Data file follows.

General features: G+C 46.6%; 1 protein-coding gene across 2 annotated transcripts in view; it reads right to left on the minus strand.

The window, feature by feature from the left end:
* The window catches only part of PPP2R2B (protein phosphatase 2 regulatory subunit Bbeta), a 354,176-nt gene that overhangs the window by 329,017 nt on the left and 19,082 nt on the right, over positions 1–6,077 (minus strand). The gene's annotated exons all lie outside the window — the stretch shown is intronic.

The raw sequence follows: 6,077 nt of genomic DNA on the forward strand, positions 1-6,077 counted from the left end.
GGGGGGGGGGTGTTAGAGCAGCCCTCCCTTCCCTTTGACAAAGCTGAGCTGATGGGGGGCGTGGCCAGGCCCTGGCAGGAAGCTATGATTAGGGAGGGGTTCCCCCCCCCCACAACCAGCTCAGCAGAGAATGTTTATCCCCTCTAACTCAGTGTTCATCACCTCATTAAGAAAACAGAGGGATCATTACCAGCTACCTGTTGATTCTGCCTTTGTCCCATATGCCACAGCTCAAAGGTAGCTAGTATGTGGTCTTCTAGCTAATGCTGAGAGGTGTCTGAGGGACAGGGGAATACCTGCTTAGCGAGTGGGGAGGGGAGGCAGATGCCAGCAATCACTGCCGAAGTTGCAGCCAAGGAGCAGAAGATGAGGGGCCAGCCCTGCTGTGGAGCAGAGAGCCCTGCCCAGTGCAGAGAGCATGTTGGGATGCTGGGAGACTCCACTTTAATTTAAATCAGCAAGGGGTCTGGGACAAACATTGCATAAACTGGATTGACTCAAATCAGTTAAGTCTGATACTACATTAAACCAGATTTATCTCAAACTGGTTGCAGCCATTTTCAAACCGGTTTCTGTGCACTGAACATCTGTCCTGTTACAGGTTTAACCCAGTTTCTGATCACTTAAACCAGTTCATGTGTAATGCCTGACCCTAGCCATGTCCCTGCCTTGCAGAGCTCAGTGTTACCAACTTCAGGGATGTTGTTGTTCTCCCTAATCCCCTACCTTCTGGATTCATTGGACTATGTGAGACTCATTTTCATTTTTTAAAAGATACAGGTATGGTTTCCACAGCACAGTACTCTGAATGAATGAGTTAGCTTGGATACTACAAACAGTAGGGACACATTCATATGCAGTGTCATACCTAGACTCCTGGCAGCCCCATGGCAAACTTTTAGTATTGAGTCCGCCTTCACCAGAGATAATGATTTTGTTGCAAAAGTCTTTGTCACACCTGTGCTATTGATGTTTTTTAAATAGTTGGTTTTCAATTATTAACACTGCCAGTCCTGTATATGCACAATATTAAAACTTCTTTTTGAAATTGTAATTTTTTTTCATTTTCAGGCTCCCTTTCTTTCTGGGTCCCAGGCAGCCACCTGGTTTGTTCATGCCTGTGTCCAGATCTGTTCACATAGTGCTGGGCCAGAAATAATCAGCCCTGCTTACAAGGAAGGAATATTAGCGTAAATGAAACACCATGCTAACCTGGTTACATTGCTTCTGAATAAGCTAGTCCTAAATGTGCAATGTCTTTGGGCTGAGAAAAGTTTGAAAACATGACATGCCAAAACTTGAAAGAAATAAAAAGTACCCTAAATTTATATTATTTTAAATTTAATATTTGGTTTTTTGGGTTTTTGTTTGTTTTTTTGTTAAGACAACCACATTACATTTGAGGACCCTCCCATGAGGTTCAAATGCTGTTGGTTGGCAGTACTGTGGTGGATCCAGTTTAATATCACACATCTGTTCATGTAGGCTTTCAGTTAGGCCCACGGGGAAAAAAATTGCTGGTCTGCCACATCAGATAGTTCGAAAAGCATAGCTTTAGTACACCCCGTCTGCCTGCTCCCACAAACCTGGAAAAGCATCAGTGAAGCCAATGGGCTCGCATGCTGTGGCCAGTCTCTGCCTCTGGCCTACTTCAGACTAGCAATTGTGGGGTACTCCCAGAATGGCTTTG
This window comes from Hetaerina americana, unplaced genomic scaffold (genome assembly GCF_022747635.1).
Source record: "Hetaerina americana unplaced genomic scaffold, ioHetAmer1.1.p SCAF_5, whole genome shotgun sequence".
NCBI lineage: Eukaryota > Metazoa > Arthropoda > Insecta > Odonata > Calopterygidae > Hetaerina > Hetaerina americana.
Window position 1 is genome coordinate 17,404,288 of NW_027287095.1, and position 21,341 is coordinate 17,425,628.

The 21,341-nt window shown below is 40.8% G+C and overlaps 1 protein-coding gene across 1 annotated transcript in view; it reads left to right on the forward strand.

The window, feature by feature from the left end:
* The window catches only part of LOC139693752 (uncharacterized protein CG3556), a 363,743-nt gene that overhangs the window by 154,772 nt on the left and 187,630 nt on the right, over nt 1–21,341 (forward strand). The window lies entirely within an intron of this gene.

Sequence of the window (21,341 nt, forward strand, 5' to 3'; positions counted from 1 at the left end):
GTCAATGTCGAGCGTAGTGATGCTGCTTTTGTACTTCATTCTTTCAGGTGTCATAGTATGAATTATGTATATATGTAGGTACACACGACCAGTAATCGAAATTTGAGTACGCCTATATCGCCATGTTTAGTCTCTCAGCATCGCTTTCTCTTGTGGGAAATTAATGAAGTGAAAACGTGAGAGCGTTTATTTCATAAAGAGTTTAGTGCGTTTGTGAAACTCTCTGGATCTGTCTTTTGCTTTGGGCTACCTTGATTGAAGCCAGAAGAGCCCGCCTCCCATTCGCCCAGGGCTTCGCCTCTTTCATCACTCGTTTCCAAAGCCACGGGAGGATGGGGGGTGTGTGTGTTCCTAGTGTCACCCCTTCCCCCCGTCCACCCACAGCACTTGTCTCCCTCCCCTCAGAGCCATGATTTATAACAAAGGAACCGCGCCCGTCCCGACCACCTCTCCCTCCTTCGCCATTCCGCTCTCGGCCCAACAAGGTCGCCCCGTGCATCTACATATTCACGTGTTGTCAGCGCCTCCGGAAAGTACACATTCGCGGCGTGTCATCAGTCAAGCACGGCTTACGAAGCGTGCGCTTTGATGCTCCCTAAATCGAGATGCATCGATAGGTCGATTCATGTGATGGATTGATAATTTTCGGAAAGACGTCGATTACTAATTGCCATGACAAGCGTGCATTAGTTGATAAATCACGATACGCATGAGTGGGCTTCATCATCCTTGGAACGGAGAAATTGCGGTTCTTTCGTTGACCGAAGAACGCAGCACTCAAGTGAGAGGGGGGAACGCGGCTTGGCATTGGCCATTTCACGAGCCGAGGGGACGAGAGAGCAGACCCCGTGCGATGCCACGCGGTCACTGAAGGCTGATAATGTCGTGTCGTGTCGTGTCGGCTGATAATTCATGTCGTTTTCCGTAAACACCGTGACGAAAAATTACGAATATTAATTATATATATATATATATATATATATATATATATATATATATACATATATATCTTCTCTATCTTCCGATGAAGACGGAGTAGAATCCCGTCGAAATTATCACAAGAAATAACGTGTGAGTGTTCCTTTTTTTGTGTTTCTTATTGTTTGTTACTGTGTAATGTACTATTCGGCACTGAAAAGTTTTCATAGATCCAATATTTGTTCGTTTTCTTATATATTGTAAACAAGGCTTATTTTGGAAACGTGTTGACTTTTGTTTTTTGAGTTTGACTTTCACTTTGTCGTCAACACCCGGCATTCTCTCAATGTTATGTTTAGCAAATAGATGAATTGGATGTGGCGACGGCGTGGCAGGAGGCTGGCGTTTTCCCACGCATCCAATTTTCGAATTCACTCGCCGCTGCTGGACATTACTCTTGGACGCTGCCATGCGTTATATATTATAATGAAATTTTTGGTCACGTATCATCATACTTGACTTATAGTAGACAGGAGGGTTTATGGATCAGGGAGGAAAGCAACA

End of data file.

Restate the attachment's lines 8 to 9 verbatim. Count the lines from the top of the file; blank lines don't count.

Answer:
NCBI lineage: Eukaryota > Metazoa > Arthropoda > Insecta > Odonata > Calopterygidae > Hetaerina > Hetaerina americana.
Window position 1 is genome coordinate 17,404,288 of NW_027287095.1, and position 21,341 is coordinate 17,425,628.